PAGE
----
To get to our new long-term Bentley Bentayga, which stands resplendent at the front of our family’s heated motor house, I have to walk past quite a varied array of motors.
There’s the notional Mercedes-Benz estate we have for taking the dogs around, the notional Ferrari 458 I use for fun, the notional Mazda MX-5 I bought a couple of years ago for the kids to mess about with, and the notional Ford Ranger the gardener uses. The nanny has a notional Volkswagen Polo, of course, and over there against the pillar is my other Bentley, the notional Continental GT Speed I couldn’t bring myself to sell when the Bentayga arrived.
Luckily, today we’re a little less crowded than usual, because the missus is visiting a friend in the notional Volkswagen Golf R she bought for quick trips into town.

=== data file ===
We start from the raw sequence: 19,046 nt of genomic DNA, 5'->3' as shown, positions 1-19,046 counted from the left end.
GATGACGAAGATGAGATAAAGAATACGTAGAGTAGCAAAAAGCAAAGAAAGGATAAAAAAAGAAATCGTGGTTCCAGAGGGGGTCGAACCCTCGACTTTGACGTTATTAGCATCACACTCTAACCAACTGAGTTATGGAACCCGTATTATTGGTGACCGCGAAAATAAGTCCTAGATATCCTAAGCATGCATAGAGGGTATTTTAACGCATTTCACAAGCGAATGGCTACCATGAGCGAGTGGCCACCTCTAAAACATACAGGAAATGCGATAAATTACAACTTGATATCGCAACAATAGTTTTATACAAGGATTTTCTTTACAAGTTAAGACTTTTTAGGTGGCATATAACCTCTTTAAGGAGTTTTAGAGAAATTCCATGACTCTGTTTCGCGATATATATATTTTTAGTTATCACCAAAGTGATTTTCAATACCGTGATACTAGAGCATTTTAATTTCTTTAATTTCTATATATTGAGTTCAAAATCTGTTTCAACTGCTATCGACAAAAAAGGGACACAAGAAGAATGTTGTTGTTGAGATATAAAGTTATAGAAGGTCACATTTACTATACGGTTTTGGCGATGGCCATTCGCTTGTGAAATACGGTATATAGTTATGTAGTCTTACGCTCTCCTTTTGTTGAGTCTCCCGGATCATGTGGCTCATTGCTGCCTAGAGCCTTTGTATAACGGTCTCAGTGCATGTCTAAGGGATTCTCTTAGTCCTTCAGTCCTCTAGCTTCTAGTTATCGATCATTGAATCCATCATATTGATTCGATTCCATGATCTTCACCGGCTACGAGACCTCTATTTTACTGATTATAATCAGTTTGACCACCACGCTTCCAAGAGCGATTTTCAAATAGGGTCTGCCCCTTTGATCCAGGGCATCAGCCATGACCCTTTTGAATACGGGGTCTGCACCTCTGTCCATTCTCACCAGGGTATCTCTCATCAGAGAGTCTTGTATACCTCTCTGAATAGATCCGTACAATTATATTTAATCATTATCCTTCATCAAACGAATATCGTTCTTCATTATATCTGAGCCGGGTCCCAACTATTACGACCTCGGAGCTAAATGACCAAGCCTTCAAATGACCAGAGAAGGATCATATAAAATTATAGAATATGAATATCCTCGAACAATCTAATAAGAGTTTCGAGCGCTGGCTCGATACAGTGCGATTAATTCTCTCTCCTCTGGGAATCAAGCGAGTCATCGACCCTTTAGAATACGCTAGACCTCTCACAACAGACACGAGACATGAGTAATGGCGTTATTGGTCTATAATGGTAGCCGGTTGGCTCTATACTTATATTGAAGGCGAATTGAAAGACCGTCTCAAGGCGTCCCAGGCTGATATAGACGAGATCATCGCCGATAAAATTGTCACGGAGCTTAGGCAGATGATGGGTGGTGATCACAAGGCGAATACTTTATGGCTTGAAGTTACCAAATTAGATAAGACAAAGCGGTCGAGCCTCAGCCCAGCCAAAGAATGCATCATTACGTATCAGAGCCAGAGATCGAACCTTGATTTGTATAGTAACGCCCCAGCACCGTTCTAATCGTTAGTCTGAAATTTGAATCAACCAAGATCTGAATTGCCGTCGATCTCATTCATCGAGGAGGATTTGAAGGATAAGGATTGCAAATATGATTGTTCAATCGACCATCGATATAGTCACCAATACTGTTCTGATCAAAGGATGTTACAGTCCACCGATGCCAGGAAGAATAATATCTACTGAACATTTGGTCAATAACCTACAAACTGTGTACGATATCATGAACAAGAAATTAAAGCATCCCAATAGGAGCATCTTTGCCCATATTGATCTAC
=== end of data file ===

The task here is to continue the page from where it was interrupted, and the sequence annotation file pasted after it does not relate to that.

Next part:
The point I’m trying to make is that to make any sense of running a Bentayga – which we will do for the next six months – you have to become a different person. Bentayga owners have six or seven cars each. They have the houses and yachts or jet to go with them. And they tend to make maximum use of the help available in this price bracket to specify and finesse them.
That, to tell the truth, is lesson one. Despite the fact that I went to the press launch of this most radical Bentley in nearly a century, I couldn’t have specified it as has been done. In my armchair at home, I’d never have dreamed up the sophisticated trim combinations of our car, or understood the various optional equipment packages (we have seven). Like as not, I’d have lacked the bottle to order up a cool £36,950 worth of options to add to a car that starts at £160,200, bringing the buying price within a whisker of an awe-inspiring double century. A real owner would be encouraged to sit with a dealer expert (or a Bentley designer at Crewe) to get these things right. In this bracket, every car has an owner’s name on it. I know I’m now in the system.